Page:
MADRID - In the decade since the Madrid bombings of March 11 2004 over 500 people have been arrested for alleged links to islamic terrorism. Only 50 have been convicted. Spain, like most of the EU States, has implemented a Preventive Justice approach to pursue Islamic terrorism. Police and judges regard suspects as guilty until they prove their innocence.

Journalists Andrés Aguayo, Braulio García Jaén and Matías Escudero Arce interviewed advocates and critics of the Preventive Justice approach: judges, prosecutors, lawyers and academics. They reconstructed cases that illustrate how the approach works: one of them involves two Chechens and one Turk who spent nine months in prison and were released due to lack of evidence (the two Chechens were deported to Russia and never heard from again; the Turk lost his residence in Gibraltar and is awaiting his expulsion trial).

Critics of Preventive Justice point out the violations of Human Rights it entails and argue that it goes against the Rule of Law.  On the other hand, advocates of this approach, such as Judge Javier Gómez Bermudez who presided the trial of the March 11 bombings, defendí that police have to act swiftly and that is why the evidence is usually weak. "In exchange", Judge Bermudez argues, "we haven't had a terrorist attack in ten years".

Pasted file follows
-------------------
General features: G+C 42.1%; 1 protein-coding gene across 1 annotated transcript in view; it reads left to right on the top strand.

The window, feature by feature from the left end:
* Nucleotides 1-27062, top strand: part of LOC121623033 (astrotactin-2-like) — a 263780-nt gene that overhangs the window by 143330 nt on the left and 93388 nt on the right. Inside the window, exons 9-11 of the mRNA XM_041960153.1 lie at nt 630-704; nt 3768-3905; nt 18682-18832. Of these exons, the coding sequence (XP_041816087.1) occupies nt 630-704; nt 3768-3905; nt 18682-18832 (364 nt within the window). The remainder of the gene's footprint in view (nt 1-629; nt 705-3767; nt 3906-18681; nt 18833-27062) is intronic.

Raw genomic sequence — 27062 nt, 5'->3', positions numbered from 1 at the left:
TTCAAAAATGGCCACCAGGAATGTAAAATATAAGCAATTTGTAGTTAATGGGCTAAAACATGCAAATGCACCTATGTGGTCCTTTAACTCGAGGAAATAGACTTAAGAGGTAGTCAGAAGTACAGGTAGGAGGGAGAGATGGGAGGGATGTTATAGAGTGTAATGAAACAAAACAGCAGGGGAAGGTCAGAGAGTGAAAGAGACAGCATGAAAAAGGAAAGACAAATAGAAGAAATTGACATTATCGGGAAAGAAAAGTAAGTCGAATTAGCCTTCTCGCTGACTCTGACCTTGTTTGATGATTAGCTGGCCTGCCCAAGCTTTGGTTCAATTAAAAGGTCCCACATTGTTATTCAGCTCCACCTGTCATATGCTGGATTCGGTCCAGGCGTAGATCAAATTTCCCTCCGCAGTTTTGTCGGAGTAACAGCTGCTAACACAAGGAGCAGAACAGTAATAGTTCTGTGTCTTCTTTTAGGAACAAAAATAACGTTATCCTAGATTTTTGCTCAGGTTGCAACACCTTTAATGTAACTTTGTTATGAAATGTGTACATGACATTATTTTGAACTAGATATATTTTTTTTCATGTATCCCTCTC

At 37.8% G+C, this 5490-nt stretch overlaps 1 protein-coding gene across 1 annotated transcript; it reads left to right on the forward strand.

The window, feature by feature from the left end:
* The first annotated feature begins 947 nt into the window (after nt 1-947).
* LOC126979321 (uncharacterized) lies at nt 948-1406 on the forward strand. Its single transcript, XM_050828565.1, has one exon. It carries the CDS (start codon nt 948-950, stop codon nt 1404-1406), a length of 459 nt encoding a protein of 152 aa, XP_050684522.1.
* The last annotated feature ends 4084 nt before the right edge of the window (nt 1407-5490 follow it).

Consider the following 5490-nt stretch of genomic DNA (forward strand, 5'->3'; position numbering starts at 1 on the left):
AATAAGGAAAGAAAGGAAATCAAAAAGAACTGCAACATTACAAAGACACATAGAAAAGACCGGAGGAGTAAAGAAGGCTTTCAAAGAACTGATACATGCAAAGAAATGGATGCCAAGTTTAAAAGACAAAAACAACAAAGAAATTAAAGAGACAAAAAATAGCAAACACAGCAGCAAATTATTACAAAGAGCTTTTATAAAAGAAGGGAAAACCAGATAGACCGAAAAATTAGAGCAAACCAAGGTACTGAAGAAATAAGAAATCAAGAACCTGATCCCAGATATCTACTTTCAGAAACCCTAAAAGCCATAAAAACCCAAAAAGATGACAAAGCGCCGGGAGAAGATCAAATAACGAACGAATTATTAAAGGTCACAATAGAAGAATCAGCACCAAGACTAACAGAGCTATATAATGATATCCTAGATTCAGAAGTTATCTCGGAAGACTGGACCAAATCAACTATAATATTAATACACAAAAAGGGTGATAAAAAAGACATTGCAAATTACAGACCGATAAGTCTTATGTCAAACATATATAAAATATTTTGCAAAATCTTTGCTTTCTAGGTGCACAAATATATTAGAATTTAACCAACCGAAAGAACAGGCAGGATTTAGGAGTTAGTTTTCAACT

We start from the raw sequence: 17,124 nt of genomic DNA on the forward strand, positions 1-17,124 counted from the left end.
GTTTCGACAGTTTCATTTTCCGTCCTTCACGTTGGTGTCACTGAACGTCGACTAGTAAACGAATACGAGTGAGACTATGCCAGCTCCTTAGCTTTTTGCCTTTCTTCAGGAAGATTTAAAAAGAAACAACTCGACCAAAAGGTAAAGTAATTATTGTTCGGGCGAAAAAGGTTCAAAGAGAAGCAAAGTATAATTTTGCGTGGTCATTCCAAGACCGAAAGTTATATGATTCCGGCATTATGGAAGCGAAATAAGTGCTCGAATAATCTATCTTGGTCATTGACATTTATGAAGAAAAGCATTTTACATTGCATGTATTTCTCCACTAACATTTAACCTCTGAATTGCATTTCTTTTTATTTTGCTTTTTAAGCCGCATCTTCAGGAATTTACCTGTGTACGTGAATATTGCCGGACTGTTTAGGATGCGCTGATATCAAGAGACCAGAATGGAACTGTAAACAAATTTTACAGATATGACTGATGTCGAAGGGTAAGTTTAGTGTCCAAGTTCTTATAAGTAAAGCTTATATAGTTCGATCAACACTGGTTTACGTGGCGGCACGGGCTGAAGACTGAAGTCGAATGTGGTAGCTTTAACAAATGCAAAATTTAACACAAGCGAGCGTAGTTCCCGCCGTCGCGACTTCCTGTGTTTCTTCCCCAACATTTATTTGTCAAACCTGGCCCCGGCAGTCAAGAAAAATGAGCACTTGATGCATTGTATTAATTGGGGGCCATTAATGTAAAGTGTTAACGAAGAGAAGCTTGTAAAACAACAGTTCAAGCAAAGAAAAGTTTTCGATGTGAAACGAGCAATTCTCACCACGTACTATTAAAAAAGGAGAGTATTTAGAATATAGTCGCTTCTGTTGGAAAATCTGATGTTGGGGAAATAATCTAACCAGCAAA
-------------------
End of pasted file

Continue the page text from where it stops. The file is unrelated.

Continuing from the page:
The other case revolves around 10 Pakistani and 1 Indian who were convicted to a sentence of 6 years in prison due to the testimony of one government-protected witness who, as the investigation revealed, turned out to be a French Undercover agent and one of Pakistan's most wanted Human Traffickers.

Team members

Andrés Aguayo

Andrés Aguayo is a Mexican-Italian journalist based in Madrid.

Braulio García Jaén

Braulio García Jaén is a Spanish journalist and author living in Paris.

Matías Escudero Arce

Matías Escudero Arce is an Argentinian-Italian journalist.

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